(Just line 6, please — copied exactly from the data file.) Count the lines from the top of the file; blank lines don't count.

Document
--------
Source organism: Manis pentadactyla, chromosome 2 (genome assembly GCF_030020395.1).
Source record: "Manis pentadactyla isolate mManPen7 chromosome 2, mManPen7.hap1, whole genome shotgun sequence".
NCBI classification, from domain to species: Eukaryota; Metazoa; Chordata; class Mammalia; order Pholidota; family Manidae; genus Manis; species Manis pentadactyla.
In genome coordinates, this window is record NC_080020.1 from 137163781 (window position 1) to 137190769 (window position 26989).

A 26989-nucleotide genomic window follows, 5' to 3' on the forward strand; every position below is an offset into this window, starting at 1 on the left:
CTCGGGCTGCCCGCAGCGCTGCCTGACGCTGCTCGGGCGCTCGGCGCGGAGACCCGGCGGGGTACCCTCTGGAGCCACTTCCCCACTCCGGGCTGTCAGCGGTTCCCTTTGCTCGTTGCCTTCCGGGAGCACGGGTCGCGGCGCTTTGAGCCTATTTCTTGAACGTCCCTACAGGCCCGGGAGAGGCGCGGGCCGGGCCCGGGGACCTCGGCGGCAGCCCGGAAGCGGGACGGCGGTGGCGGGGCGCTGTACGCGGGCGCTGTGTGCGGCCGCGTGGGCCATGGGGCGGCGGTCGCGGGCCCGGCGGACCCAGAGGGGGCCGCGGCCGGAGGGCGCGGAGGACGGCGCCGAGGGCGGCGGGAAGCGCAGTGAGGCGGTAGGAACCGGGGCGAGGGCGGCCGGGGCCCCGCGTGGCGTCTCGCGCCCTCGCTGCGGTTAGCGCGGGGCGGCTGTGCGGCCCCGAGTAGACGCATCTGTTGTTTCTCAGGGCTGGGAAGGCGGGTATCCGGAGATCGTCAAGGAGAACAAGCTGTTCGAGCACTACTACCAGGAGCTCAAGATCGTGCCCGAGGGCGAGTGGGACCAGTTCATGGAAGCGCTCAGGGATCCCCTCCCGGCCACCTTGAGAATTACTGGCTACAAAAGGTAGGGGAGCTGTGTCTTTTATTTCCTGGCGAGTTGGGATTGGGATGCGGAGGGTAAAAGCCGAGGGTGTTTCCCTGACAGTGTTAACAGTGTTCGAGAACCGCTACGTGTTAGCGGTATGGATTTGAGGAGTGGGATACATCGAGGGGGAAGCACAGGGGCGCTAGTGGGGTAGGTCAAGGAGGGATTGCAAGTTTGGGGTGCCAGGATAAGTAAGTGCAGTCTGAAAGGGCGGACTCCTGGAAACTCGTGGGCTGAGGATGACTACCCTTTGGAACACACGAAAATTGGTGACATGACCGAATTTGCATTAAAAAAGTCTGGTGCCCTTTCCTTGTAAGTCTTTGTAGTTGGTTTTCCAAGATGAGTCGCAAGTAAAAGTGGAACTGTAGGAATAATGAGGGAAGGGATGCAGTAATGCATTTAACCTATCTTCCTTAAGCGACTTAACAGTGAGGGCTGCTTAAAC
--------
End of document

CTCGGGCTGCCCGCAGCGCTGCCTGACGCTGCTCGGGCGCTCGGCGCGGAGACCCGGCGGGGTACCCTCTGGAGCCACTTCCCCACTCCGGGCTGTCAGCGGTTCCCTTTGCTCGTTGCCTTCCGGGAGCACGGGTCGCGGCGCTTTGAGCCTATTTCTTGAACGTCCCTACAGGCCCGGGAGAGGCGCGGGCCGGGCCCGGGGACCTCGGCGGCAGCCCGGAAGCGGGACGGCGGTGGCGGGGCGCTGTACGCGGGCGCTGTGTGCGGCCGCGTGGGCCATGGGGCGGCGGTCGCGGGCCCGGCGGACCCAGAGGGGGCCGCGGCCGGAGGGCGCGGAGGACGGCGCCGAGGGCGGCGGGAAGCGCAGTGAGGCGGTAGGAACCGGGGCGAGGGCGGCCGGGGCCCCGCGTGGCGTCTCGCGCCCTCGCTGCGGTTAGCGCGGGGCGGCTGTGCGGCCCCGAGTAGACGCATCTGTTGTTTCTCAGGGCTGGGAAGGCGGGTATCCGGAGATCGTCAAGGAGAACAAGCTGTTCGAGCACTACTACCAGGAGCTCAAGATCGTGCCCGAGGGCGAGTGGGACCAGTTCATGGAAGCGCTCAGGGATCCCCTCCCGGCCACCTTGAGAATTACTGGCTACAAAAGGTAGGGGAGCTGTGTCTTTTATTTCCTGGCGAGTTGGGATTGGGATGCGGAGGGTAAAAGCCGAGGGTGTTTCCCTGACAGTGTTAACAGTGTTCGAGAACCGCTACGTGTTAGCGGTATGGATTTGAGGAGTGGGATACATCGAGGGGGAAGCACAGGGGCGCTAGTGGGGTAGGTCAAGGAGGGATTGCAAGTTTGGGGTGCCAGGATAAGTAAGTGCAGTCTGAAAGGGCGGACTCCTGGAAACTCGTGGGCTGAGGATGACTACCCTTTGGAACACACGAAAATTGGTGACATGACCGAATTTGCATTAAAAAAGTCTGGTGCCCTTTCCTTGTAAGTCTTTGTAGTTGGTTTTCCAAGATGAGTCGCAAGTAAAAGTGGAACTGTAGGAATAATGAGGGAAGGGATGCAGTAATGCATTTAACCTATCTTCCTTAAGCGACTTAACAGTGAGGGCTGCTTAAAC